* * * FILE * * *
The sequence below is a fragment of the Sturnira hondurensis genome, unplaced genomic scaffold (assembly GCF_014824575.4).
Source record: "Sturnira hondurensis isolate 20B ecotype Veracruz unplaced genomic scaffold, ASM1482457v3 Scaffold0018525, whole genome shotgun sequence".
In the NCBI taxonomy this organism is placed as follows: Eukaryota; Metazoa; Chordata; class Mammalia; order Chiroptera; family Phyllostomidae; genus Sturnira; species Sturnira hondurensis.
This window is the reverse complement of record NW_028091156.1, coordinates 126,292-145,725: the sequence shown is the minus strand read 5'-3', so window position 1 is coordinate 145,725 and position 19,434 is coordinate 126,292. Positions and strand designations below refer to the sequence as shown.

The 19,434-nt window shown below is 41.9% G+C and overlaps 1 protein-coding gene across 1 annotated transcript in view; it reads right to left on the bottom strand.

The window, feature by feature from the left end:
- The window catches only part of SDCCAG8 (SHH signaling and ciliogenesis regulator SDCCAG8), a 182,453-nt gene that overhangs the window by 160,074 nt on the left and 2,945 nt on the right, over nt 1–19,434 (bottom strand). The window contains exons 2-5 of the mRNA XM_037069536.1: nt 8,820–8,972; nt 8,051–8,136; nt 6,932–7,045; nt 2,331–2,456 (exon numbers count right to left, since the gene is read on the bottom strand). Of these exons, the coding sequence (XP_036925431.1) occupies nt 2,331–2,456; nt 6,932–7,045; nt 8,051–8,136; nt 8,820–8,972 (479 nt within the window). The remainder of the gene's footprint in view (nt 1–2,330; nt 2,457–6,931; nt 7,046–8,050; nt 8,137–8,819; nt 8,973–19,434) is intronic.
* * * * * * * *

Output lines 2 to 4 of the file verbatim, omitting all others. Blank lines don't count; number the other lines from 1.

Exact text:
Source record: "Sturnira hondurensis isolate 20B ecotype Veracruz unplaced genomic scaffold, ASM1482457v3 Scaffold0018525, whole genome shotgun sequence".
In the NCBI taxonomy this organism is placed as follows: Eukaryota; Metazoa; Chordata; class Mammalia; order Chiroptera; family Phyllostomidae; genus Sturnira; species Sturnira hondurensis.
This window is the reverse complement of record NW_028091156.1, coordinates 126,292-145,725: the sequence shown is the minus strand read 5'-3', so window position 1 is coordinate 145,725 and position 19,434 is coordinate 126,292. Positions and strand designations below refer to the sequence as shown.